Quitting smoking or overcoming reliance on other behaviors—such as eating, drinking alcohol, drinking caffeine, sex, excessive exercise, and others—can be difficult. From addiction counseling and group therapy to nicotine-reduction aids and cold-turkey self motivation, there are any number of approaches for how to quit or reduce a habit. One mental strategy that many rely on is suppressing their thoughts of that specific habit. So, for example, suppressing thoughts of cigarettes and smoking when they arise. A new study sought to explore whether thought suppression techniques bear out in long-term behavioral changes, and used cigarette smoking as a way to test the method.
Previous studies have found that being told not to think about something is difficult in the short-term. Specifically, people told not to think about chocolate ate more chocolate. But the smoking study was different. Researchers wanted to know not only what would happen over the course of weeks, but also what would happen after the thought-suppression technique had stopped. Over a 3 week period, people who started at over 10 cigarettes a day were monitored regularly. The first week, everyone smoked as usual. The second week, one group was told to suppress their thoughts of cigarettes, another was told to express their thoughts, and a third served as a control. The third week, they were told to discontinue the expression/suppression technique.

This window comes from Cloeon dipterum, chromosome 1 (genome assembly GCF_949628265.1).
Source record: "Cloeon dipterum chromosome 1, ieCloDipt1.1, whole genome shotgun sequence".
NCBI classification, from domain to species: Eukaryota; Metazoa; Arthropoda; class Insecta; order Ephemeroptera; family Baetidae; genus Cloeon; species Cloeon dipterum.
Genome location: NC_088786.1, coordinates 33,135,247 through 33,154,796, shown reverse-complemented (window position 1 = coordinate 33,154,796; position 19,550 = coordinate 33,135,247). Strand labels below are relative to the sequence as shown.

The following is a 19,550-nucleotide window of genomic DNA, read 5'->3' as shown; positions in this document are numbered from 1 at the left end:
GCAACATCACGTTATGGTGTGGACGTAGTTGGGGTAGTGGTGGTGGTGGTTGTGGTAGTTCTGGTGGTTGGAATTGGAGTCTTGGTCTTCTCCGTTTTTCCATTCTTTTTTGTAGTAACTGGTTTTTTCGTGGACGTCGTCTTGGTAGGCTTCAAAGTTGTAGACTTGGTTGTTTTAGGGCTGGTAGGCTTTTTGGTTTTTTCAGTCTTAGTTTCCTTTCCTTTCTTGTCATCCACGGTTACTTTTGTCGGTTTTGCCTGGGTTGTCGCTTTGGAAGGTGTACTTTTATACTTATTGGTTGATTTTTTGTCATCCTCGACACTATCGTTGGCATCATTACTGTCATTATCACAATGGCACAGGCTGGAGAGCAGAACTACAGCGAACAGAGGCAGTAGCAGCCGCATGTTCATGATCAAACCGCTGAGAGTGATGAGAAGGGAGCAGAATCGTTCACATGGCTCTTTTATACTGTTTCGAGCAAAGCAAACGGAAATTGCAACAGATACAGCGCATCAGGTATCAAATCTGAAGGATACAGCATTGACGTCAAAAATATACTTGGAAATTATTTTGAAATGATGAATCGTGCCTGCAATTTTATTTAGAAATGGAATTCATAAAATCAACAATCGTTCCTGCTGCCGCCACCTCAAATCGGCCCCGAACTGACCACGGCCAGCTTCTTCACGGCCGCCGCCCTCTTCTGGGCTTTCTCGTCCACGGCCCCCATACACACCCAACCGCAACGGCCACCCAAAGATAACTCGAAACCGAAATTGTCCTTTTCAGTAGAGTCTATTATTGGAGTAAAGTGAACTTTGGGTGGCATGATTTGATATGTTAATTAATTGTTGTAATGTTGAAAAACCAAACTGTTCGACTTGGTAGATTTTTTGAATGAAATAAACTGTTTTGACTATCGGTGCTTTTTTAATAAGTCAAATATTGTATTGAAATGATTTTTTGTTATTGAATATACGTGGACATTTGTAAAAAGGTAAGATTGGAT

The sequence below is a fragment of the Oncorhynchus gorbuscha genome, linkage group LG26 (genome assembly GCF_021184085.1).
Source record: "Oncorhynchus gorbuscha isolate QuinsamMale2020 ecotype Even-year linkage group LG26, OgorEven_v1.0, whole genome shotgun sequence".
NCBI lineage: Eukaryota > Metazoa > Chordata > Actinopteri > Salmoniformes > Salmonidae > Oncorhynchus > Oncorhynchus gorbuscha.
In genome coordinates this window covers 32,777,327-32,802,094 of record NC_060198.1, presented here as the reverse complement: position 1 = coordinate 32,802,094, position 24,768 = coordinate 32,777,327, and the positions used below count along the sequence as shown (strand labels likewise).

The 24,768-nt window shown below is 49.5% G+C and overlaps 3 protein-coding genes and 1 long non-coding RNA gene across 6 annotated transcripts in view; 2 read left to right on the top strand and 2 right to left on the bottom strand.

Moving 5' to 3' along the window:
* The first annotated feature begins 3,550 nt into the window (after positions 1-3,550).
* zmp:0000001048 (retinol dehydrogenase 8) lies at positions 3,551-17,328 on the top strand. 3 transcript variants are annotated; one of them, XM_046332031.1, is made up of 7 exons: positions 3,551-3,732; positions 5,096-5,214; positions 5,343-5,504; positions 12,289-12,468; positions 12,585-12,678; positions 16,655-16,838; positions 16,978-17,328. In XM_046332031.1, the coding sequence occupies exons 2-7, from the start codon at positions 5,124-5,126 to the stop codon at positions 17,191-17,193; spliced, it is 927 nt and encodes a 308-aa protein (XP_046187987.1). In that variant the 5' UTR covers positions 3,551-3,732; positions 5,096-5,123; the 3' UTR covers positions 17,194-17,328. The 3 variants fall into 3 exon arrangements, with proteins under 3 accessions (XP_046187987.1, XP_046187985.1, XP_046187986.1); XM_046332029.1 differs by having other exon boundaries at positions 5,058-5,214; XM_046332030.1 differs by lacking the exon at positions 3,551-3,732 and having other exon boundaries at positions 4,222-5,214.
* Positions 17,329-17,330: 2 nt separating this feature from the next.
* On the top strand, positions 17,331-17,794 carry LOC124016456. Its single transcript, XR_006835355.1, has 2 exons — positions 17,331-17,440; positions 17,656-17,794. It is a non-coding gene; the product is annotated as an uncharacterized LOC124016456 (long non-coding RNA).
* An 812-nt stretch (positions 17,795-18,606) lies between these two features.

The results were striking: while the thought-suppression group smoked the least during week 2, they rebounded so far in week 3 that they actually smoked more than they had at the outset. This suggests that a “don’t let yourself think about it” approach to addiction therapy may not only be ineffective, but may even make things worse. Overcoming an addiction involves more than initial abstinence or initial reduction. Working to develop a course of addiction therapy that also helps people stick with the change over time is essential.
© Copyright 2010 by By John Smith, therapist in Bellingham, Washington. All Rights Reserved. Permission to publish granted to GoodTherapy.org.
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